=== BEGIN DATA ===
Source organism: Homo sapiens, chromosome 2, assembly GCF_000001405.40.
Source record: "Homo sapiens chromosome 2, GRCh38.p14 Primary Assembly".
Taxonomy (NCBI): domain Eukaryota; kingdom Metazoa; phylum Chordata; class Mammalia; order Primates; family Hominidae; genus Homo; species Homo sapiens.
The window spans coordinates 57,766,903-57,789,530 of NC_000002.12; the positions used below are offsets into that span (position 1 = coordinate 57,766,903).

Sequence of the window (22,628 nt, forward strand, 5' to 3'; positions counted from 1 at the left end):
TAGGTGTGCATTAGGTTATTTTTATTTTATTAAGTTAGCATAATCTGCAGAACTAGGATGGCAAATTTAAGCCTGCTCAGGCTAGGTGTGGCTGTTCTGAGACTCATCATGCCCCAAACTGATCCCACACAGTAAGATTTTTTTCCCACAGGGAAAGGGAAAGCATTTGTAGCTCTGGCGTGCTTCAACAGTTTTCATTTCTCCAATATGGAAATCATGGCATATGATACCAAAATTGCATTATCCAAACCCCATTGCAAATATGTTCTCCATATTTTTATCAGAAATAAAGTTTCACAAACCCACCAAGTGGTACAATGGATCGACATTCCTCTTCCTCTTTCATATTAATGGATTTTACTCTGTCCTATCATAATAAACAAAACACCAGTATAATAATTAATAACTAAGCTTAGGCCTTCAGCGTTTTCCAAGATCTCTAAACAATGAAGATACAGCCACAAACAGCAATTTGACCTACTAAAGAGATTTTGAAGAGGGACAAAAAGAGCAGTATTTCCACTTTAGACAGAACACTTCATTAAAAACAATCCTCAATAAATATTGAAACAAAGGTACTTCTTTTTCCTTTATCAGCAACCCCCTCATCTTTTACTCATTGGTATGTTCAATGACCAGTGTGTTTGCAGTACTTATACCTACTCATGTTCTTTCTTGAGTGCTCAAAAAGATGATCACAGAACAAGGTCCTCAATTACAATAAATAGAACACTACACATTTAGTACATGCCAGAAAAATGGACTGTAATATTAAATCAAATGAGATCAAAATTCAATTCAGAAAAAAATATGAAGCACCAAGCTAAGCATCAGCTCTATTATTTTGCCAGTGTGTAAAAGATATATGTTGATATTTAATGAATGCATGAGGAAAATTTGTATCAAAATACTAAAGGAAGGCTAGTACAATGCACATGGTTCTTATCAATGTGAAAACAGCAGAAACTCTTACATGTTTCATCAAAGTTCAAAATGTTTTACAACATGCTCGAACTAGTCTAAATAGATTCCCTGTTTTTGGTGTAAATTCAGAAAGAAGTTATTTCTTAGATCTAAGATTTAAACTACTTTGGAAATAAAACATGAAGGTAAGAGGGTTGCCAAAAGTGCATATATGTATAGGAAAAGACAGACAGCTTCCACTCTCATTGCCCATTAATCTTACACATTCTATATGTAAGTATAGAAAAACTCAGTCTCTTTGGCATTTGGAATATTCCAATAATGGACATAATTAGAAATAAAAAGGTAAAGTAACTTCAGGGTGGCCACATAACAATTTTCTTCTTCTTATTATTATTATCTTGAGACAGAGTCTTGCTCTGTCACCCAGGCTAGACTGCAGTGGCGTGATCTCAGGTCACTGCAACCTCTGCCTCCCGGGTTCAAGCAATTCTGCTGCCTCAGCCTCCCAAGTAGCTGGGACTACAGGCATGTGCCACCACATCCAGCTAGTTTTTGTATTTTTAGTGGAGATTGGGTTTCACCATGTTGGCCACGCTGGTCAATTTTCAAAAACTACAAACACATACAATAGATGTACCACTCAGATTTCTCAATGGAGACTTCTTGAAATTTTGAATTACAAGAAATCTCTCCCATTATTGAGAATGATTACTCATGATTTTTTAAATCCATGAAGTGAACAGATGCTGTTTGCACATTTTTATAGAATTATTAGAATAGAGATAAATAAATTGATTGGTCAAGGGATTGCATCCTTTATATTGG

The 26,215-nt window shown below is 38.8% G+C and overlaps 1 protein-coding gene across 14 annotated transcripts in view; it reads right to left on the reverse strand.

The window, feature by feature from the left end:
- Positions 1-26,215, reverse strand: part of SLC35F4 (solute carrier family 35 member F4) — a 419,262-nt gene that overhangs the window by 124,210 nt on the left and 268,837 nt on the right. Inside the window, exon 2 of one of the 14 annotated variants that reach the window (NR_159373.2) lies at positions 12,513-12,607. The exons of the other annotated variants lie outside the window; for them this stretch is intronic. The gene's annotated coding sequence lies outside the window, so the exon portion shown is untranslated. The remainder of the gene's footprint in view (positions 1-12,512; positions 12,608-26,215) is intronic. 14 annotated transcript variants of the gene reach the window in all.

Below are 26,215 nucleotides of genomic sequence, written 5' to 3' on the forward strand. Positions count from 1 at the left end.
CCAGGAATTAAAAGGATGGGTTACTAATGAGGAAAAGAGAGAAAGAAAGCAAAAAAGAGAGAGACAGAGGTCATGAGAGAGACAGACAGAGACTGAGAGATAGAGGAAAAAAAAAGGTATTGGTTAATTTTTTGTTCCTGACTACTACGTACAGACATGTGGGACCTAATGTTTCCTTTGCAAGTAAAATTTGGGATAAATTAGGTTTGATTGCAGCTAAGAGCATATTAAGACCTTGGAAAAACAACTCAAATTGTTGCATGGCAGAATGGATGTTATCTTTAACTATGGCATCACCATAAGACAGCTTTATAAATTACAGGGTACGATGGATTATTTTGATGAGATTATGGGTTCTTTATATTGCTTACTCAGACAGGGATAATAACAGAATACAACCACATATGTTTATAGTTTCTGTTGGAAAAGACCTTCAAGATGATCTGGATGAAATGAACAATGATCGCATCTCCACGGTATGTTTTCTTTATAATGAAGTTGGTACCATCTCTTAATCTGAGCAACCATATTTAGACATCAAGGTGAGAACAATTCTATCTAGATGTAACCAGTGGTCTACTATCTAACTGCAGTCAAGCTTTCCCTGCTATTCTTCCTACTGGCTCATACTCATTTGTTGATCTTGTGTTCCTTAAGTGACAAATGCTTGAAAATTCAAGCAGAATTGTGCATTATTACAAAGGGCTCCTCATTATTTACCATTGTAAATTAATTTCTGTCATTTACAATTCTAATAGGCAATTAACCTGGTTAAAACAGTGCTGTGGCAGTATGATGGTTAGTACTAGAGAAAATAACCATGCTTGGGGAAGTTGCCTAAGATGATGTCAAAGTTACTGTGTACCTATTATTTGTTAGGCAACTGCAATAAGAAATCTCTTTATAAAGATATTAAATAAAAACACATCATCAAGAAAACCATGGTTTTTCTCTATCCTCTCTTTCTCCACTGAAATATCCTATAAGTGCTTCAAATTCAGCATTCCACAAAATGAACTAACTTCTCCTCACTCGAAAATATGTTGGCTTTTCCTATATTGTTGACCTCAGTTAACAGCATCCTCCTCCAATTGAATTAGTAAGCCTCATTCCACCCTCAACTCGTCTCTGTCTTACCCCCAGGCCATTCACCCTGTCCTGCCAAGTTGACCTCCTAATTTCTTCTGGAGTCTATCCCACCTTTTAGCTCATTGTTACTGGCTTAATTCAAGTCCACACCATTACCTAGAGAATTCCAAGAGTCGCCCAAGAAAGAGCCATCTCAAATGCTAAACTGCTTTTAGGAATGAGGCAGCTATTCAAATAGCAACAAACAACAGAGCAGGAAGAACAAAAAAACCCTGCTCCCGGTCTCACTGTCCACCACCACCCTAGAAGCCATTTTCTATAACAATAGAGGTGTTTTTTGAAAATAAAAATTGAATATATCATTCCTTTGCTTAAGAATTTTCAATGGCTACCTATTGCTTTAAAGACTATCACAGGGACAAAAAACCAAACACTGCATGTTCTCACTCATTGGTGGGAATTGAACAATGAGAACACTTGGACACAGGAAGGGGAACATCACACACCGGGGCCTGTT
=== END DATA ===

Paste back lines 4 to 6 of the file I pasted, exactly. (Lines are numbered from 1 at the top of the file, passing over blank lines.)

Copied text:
The window spans coordinates 57,766,903-57,789,530 of NC_000002.12; the positions used below are offsets into that span (position 1 = coordinate 57,766,903).

Sequence of the window (22,628 nt, forward strand, 5' to 3'; positions counted from 1 at the left end):
TAGGTGTGCATTAGGTTATTTTTATTTTATTAAGTTAGCATAATCTGCAGAACTAGGATGGCAAATTTAAGCCTGCTCAGGCTAGGTGTGGCTGTTCTGAGACTCATCATGCCCCAAACTGATCCCACACAGTAAGATTTTTTTCCCACAGGGAAAGGGAAAGCATTTGTAGCTCTGGCGTGCTTCAACAGTTTTCATTTCTCCAATATGGAAATCATGGCATATGATACCAAAATTGCATTATCCAAACCCCATTGCAAATATGTTCTCCATATTTTTATCAGAAATAAAGTTTCACAAACCCACCAAGTGGTACAATGGATCGACATTCCTCTTCCTCTTTCATATTAATGGATTTTACTCTGTCCTATCATAATAAACAAAACACCAGTATAATAATTAATAACTAAGCTTAGGCCTTCAGCGTTTTCCAAGATCTCTAAACAATGAAGATACAGCCACAAACAGCAATTTGACCTACTAAAGAGATTTTGAAGAGGGACAAAAAGAGCAGTATTTCCACTTTAGACAGAACACTTCATTAAAAACAATCCTCAATAAATATTGAAACAAAGGTACTTCTTTTTCCTTTATCAGCAACCCCCTCATCTTTTACTCATTGGTATGTTCAATGACCAGTGTGTTTGCAGTACTTATACCTACTCATGTTCTTTCTTGAGTGCTCAAAAAGATGATCACAGAACAAGGTCCTCAATTACAATAAATAGAACACTACACATTTAGTACATGCCAGAAAAATGGACTGTAATATTAAATCAAATGAGATCAAAATTCAATTCAGAAAAAAATATGAAGCACCAAGCTAAGCATCAGCTCTATTATTTTGCCAGTGTGTAAAAGATATATGTTGATATTTAATGAATGCATGAGGAAAATTTGTATCAAAATACTAAAGGAAGGCTAGTACAATGCACATGGTTCTTATCAATGTGAAAACAGCAGAAACTCTTACATGTTTCATCAAAGTTCAAAATGTTTTACAACATGCTCGAACTAGTCTAAATAGATTCCCTGTTTTTGGTGTAAATTCAGAAAGAAGTTATTTCTTAGATCTAAGATTTAAACTACTTTGGAAATAAAACATGAAGGTAAGAGGGTTGCCAAAAGTGCATATATGTATAGGAAAAGACAGACAGCTTCCACTCTCATTGCCCATTAATCTTACACATTCTATATGTAAGTATAGAAAAACTCAGTCTCTTTGGCATTTGGAATATTCCAATAATGGACATAATTAGAAATAAAAAGGTAAAGTAACTTCAGGGTGGCCACATAACAATTTTCTTCTTCTTATTATTATTATCTTGAGACAGAGTCTTGCTCTGTCACCCAGGCTAGACTGCAGTGGCGTGATCTCAGGTCACTGCAACCTCTGCCTCCCGGGTTCAAGCAATTCTGCTGCCTCAGCCTCCCAAGTAGCTGGGACTACAGGCATGTGCCACCACATCCAGCTAGTTTTTGTATTTTTAGTGGAGATTGGGTTTCACCATGTTGGCCACGCTGGTCAATTTTCAAAAACTACAAACACATACAATAGATGTACCACTCAGATTTCTCAATGGAGACTTCTTGAAATTTTGAATTACAAGAAATCTCTCCCATTATTGAGAATGATTACTCATGATTTTTTAAATCCATGAAGTGAACAGATGCTGTTTGCACATTTTTATAGAATTATTAGAATAGAGATAAATAAATTGATTGGTCAAGGGATTGCATCCTTTATATTGG